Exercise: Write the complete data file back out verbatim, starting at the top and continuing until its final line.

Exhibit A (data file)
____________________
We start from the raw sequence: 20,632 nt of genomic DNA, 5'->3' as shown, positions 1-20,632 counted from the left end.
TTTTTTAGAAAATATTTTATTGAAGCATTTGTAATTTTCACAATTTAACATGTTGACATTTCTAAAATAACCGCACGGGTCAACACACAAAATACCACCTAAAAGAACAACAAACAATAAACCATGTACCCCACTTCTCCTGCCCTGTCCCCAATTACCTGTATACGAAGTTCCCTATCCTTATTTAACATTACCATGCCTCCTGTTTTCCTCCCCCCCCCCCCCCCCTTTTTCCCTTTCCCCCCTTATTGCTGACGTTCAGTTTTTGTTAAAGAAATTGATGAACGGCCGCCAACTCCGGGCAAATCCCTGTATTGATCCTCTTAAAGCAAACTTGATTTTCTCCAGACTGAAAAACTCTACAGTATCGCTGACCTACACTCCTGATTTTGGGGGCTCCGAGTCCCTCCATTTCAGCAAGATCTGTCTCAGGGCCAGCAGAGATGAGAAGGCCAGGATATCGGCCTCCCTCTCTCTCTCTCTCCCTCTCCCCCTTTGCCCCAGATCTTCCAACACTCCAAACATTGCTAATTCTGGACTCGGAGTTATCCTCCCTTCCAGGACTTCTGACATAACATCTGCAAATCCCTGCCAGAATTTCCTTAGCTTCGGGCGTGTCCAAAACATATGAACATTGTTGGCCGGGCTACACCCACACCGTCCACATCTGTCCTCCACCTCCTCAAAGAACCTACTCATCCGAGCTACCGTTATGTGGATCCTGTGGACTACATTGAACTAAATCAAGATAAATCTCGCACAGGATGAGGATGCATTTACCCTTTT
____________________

We start from the raw sequence: 20,632 nt of genomic DNA, 5'->3' as shown, positions 1-20,632 counted from the left end.
TTTTTTAGAAAATATTTTATTGAAGCATTTGTAATTTTCACAATTTAACATGTTGACATTTCTAAAATAACCGCACGGGTCAACACACAAAATACCACCTAAAAGAACAACAAACAATAAACCATGTACCCCACTTCTCCTGCCCTGTCCCCAATTACCTGTATACGAAGTTCCCTATCCTTATTTAACATTACCATGCCTCCTGTTTTCCTCCCCCCCCCCCCCCCCTTTTTCCCTTTCCCCCCTTATTGCTGACGTTCAGTTTTTGTTAAAGAAATTGATGAACGGCCGCCAACTCCGGGCAAATCCCTGTATTGATCCTCTTAAAGCAAACTTGATTTTCTCCAGACTGAAAAACTCTACAGTATCGCTGACCTACACTCCTGATTTTGGGGGCTCCGAGTCCCTCCATTTCAGCAAGATCTGTCTCAGGGCCAGCAGAGATGAGAAGGCCAGGATATCGGCCTCCCTCTCTCTCTCTCTCCCTCTCCCCCTTTGCCCCAGATCTTCCAACACTCCAAACATTGCTAATTCTGGACTCGGAGTTATCCTCCCTTCCAGGACTTCTGACATAACATCTGCAAATCCCTGCCAGAATTTCCTTAGCTTCGGGCGTGTCCAAAACATATGAACATTGTTGGCCGGGCTACACCCACACCGTCCACATCTGTCCTCCACCTCCTCAAAGAACCTACTCATCCGAGCTACCGTTATGTGGATCCTGTGGACTACATTGAACTAAATCAAGATAAATCTCGCACAGGATGAGGATGCATTTACCCTTTT